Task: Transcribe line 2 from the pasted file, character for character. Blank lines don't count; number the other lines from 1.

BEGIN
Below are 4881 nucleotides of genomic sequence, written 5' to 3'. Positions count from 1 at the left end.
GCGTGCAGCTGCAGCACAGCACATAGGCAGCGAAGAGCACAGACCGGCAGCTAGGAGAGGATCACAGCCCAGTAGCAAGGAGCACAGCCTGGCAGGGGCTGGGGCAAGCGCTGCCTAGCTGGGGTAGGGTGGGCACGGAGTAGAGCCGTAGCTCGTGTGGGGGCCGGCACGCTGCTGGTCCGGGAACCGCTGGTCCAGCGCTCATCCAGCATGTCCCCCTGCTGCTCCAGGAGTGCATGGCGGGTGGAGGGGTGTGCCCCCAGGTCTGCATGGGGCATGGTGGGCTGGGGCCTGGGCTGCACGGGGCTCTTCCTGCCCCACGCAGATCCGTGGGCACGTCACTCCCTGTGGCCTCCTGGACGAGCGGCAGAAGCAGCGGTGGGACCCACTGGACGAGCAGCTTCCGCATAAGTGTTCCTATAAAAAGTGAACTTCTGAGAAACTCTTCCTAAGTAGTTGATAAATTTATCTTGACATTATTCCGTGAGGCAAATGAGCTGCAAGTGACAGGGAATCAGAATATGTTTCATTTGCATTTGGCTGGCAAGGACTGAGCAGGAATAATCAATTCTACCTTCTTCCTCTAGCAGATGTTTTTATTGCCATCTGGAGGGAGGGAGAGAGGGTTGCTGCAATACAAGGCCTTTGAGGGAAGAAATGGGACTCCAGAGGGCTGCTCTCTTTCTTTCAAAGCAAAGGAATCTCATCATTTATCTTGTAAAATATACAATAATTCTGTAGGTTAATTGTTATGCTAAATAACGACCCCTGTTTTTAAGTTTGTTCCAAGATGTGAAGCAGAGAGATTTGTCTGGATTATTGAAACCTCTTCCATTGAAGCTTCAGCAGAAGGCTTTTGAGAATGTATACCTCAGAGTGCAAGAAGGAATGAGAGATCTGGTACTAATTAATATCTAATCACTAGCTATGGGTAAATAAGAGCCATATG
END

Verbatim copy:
GCGTGCAGCTGCAGCACAGCACATAGGCAGCGAAGAGCACAGACCGGCAGCTAGGAGAGGATCACAGCCCAGTAGCAAGGAGCACAGCCTGGCAGGGGCTGGGGCAAGCGCTGCCTAGCTGGGGTAGGGTGGGCACGGAGTAGAGCCGTAGCTCGTGTGGGGGCCGGCACGCTGCTGGTCCGGGAACCGCTGGTCCAGCGCTCATCCAGCATGTCCCCCTGCTGCTCCAGGAGTGCATGGCGGGTGGAGGGGTGTGCCCCCAGGTCTGCATGGGGCATGGTGGGCTGGGGCCTGGGCTGCACGGGGCTCTTCCTGCCCCACGCAGATCCGTGGGCACGTCACTCCCTGTGGCCTCCTGGACGAGCGGCAGAAGCAGCGGTGGGACCCACTGGACGAGCAGCTTCCGCATAAGTGTTCCTATAAAAAGTGAACTTCTGAGAAACTCTTCCTAAGTAGTTGATAAATTTATCTTGACATTATTCCGTGAGGCAAATGAGCTGCAAGTGACAGGGAATCAGAATATGTTTCATTTGCATTTGGCTGGCAAGGACTGAGCAGGAATAATCAATTCTACCTTCTTCCTCTAGCAGATGTTTTTATTGCCATCTGGAGGGAGGGAGAGAGGGTTGCTGCAATACAAGGCCTTTGAGGGAAGAAATGGGACTCCAGAGGGCTGCTCTCTTTCTTTCAAAGCAAAGGAATCTCATCATTTATCTTGTAAAATATACAATAATTCTGTAGGTTAATTGTTATGCTAAATAACGACCCCTGTTTTTAAGTTTGTTCCAAGATGTGAAGCAGAGAGATTTGTCTGGATTATTGAAACCTCTTCCATTGAAGCTTCAGCAGAAGGCTTTTGAGAATGTATACCTCAGAGTGCAAGAAGGAATGAGAGATCTGGTACTAATTAATATCTAATCACTAGCTATGGGTAAATAAGAGCCATATG